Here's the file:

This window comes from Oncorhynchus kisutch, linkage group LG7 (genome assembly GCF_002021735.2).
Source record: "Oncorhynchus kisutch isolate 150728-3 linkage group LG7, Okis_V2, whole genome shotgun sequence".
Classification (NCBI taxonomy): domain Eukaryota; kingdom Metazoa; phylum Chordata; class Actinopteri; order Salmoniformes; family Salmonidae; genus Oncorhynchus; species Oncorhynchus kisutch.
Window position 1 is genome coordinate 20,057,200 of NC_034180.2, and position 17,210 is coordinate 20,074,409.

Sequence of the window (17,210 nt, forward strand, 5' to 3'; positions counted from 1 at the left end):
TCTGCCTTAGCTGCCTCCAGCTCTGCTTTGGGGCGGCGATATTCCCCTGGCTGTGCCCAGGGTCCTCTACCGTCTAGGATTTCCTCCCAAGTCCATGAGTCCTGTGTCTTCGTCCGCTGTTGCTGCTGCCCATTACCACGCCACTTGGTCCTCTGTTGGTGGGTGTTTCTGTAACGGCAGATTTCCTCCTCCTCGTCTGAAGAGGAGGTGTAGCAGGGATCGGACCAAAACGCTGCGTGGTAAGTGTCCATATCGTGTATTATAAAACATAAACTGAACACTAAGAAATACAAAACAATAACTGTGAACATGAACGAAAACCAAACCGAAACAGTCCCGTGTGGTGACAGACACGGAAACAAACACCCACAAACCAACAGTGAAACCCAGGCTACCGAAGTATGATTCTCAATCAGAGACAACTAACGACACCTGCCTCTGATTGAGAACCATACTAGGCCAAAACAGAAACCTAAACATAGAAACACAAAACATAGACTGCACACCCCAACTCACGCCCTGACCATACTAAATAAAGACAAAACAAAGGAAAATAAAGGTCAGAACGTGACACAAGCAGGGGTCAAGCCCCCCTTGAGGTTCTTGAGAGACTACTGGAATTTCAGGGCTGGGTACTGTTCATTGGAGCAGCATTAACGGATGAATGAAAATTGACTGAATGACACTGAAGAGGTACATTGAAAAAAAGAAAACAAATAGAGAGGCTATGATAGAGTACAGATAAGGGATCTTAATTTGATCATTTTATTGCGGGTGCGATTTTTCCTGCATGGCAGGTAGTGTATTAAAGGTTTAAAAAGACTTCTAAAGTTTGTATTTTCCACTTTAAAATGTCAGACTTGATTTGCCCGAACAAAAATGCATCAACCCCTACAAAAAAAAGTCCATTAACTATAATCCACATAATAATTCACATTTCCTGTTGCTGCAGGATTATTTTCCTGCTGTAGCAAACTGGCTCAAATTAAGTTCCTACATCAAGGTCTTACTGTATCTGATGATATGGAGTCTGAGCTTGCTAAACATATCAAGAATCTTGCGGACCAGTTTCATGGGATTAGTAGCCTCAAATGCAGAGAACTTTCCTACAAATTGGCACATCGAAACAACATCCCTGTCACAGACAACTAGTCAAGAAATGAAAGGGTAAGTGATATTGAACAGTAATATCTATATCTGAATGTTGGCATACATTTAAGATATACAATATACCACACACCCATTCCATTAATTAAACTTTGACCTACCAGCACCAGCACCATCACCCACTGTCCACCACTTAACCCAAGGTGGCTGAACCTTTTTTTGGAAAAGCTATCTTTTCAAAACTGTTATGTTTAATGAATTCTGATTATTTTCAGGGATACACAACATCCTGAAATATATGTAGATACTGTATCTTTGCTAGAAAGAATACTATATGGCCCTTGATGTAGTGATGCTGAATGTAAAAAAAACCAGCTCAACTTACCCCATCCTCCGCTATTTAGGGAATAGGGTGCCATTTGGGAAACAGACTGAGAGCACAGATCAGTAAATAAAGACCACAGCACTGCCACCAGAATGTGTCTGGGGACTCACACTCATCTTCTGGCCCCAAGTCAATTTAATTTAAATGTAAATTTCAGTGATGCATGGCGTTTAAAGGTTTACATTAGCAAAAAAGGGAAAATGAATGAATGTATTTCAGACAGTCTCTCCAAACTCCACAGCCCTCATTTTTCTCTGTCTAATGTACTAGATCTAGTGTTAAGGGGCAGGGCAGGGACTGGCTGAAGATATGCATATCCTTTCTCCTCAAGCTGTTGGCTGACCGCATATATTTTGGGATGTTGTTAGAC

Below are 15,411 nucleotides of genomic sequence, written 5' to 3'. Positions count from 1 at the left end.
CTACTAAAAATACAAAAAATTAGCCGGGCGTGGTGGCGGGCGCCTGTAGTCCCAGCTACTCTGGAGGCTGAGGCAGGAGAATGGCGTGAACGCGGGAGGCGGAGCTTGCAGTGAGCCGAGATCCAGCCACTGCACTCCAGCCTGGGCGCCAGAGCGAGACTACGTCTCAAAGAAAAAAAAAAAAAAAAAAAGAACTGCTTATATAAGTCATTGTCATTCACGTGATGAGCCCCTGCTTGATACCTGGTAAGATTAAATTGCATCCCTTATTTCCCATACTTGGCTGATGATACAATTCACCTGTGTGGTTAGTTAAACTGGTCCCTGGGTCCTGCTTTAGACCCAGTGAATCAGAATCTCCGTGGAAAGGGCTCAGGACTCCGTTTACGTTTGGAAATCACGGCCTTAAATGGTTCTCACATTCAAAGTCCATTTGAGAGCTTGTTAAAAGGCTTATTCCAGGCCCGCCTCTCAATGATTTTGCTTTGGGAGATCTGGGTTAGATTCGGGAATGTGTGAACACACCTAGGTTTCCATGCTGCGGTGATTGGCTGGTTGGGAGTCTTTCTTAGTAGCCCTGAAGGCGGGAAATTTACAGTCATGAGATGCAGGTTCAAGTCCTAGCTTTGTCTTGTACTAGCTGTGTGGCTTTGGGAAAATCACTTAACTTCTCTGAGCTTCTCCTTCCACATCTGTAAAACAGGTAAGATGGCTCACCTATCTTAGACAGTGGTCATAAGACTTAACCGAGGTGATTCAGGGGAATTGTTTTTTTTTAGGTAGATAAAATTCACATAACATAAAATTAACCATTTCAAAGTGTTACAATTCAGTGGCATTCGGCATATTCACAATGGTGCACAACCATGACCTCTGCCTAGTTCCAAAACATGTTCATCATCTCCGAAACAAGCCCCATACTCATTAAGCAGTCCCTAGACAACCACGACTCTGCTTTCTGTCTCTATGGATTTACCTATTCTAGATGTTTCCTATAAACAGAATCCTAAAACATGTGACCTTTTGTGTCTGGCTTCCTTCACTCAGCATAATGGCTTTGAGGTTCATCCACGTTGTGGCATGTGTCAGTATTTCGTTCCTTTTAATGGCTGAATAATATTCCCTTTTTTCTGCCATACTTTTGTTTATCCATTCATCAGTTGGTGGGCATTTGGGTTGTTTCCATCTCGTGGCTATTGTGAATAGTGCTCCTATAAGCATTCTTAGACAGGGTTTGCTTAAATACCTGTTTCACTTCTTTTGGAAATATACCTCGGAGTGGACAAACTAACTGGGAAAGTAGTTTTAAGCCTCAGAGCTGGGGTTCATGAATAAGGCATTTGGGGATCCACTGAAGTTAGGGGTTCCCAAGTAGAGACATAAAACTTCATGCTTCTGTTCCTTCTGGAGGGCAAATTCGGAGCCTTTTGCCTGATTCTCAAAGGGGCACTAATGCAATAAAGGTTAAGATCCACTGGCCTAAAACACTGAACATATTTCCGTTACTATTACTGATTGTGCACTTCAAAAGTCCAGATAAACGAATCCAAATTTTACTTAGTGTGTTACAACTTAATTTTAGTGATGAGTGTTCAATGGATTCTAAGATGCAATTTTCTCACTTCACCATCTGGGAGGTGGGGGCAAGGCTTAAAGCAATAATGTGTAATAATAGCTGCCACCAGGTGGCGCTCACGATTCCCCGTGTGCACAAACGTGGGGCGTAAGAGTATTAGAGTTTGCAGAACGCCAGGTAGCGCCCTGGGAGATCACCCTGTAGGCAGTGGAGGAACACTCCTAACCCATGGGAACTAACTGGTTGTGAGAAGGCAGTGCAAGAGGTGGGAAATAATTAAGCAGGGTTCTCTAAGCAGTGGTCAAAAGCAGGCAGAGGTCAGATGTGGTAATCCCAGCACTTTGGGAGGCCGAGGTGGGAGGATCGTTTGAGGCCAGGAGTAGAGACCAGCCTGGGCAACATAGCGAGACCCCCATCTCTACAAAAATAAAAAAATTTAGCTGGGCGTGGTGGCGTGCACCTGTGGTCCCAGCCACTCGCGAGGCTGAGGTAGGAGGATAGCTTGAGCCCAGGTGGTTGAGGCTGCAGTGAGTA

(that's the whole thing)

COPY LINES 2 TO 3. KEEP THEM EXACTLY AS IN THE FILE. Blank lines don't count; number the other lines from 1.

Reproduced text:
Source record: "Oncorhynchus kisutch isolate 150728-3 linkage group LG7, Okis_V2, whole genome shotgun sequence".
Classification (NCBI taxonomy): domain Eukaryota; kingdom Metazoa; phylum Chordata; class Actinopteri; order Salmoniformes; family Salmonidae; genus Oncorhynchus; species Oncorhynchus kisutch.